How to Keep the Edges Straight While Knitting

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The craft of knitting is filled with a variety of stitch patterns. There are color change techniques like Fair Isle knitting, textured stitch patterns like many knit-and-purl patterns and there are cables and lace. However, they each have one devastating drawback --- the edges of knitted fabrics are often wavy, giving that scarf you spent hours on a decidedly homemade appearance. You could let the edges of your knitting waver, relying on wet blocking to straighten them out; after all, wet fibers, especially natural fibers like wool, are extremely pliable. They tend to take on whatever shape they dry in which is why you are generally instructed to dry knitted garments lying flat. However, you could prevent wavy edges in the first place by adding an "edge" to your knitting (pun intended.)

Things You'll Need

  • Yarn
  • Knitting needles
  • Pattern, if using
  • Cast on two additional stitches to the number specified in your pattern. The extra stitches will serve as a border to keep the edges of the knitted fabric straight. You will be working an extra stitch at the beginning and end of each row.

  • Knit one of the extra stitches you cast on; this stitch is the first selvage stitch. Work the pattern as written, ending by knitting the last stitch (another selvage stitch.) Do this for each row. The pattern is centered between selvage stitches --- one at the start of the row and one at the end of the row.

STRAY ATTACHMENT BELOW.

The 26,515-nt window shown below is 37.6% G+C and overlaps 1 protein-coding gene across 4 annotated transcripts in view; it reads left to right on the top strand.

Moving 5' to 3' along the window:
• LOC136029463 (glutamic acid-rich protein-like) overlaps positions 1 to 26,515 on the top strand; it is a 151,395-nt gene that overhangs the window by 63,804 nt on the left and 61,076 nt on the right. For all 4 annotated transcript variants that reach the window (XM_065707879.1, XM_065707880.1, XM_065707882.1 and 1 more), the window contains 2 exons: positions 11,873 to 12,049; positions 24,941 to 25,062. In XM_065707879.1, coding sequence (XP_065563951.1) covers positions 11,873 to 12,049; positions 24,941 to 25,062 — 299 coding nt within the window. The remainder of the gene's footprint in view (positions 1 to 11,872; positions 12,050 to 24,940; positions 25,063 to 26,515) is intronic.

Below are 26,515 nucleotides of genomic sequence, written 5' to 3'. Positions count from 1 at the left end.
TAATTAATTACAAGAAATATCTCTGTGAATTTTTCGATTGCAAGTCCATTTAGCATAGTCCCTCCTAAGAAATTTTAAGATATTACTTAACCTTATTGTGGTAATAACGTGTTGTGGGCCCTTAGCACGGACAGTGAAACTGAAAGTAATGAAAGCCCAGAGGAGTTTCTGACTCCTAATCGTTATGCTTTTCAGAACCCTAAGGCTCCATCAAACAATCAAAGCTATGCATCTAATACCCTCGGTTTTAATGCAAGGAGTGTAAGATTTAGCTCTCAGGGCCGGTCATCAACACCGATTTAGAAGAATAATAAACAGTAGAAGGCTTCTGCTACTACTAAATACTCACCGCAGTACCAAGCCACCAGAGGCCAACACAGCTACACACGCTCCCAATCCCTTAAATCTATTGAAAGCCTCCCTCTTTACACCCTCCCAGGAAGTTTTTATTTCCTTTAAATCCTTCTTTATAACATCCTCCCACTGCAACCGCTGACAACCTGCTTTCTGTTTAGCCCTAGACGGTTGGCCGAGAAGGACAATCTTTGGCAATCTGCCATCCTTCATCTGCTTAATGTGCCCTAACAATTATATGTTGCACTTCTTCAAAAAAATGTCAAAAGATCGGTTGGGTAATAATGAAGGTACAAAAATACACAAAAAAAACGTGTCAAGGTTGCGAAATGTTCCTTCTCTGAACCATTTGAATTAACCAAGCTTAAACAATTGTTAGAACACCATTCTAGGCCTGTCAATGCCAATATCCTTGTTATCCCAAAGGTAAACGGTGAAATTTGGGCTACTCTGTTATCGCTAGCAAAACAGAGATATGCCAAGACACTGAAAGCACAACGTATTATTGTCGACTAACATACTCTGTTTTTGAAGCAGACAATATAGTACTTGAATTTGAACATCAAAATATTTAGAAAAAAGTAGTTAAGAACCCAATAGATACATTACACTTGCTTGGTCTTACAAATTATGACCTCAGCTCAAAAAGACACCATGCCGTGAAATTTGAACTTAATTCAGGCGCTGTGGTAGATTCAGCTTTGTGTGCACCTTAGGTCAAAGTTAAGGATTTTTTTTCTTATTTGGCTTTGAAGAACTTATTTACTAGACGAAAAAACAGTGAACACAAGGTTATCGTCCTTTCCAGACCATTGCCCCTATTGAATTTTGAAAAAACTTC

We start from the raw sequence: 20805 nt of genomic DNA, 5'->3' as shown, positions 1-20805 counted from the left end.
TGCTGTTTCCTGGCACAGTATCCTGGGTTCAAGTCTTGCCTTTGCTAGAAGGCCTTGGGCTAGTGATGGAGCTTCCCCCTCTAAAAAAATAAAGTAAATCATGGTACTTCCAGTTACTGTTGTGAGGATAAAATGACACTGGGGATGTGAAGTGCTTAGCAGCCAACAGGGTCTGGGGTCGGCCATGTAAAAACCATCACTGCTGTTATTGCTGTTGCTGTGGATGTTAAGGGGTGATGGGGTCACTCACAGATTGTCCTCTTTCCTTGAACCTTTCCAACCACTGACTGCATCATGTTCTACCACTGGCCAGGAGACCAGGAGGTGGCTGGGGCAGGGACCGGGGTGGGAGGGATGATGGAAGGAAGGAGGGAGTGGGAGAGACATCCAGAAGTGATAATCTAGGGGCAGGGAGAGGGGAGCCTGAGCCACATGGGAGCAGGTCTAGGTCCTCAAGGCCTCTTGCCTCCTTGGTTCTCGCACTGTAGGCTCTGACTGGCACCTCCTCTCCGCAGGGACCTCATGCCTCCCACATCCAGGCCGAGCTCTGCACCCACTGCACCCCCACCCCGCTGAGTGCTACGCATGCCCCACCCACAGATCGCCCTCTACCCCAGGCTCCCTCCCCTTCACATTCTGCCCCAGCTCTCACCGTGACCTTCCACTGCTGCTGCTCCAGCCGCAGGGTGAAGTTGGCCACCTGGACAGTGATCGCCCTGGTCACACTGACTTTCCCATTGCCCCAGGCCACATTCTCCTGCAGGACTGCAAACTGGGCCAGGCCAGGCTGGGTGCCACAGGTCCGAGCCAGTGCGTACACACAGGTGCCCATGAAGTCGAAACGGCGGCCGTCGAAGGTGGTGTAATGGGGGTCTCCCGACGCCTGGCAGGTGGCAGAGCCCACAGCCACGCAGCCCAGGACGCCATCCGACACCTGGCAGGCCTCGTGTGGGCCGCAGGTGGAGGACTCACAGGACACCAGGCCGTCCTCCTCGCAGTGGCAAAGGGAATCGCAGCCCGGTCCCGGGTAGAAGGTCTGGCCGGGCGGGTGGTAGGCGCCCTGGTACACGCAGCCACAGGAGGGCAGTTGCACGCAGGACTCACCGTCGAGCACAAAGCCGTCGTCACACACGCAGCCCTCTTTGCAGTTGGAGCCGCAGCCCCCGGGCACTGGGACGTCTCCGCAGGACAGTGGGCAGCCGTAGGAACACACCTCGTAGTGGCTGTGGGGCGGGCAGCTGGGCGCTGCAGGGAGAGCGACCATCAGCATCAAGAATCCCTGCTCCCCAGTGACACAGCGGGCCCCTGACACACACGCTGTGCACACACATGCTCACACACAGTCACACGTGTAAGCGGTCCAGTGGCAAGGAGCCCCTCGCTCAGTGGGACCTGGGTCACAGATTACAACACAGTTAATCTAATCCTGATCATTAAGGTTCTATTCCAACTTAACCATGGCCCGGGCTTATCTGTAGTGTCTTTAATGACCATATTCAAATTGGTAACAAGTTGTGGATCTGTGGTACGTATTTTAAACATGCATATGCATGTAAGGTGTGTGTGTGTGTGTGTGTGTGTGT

• Knitting the first and last stitches of each row will produce a garter selvage edge. This type of edge looks like garter stitch (the stitch pattern where every row is either purled or knit) but is still very stretchy.

  • To make a firmer garter edge, knit the first stitch of each row and slip the last stitch by inserting your needle knitwise into the last stitch and, without working it, transferring the stitch to the other needle.

  • Make a selvage edge that looks like a crochet chain by knitting the first selvage stitch of each row and purling the last stitch of each row. Alternatively, make the chain edge more stable by slipping stitches in pattern. For example, you could slip the first and last stitches of each right side row; on alternating rows (wrong side rows,) you would purl the first and last stitches.

Tips & Warnings

  • Use a selvage technique that works with the pattern you are knitting. For example, use a slip stitch selvage to make your edge blend into a stockinette pattern.
  • Adding a single extra stitch to each side (for a total of two extra stitches) will produce a narrow selvage. Alternatively, you could add two stitches to either side (for a total of four additional stitches) to make a broader selvage edge.
  • If you use a slip stitch in your selvage pattern, your work will become more stable but that also means it will become less stretchy. This could be to your advantage, like with a strap or belt, but it could also make the edge of a cardigan, for example, too taut.

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References

  • Photo Credit Jupiterimages/Polka Dot/Getty Images
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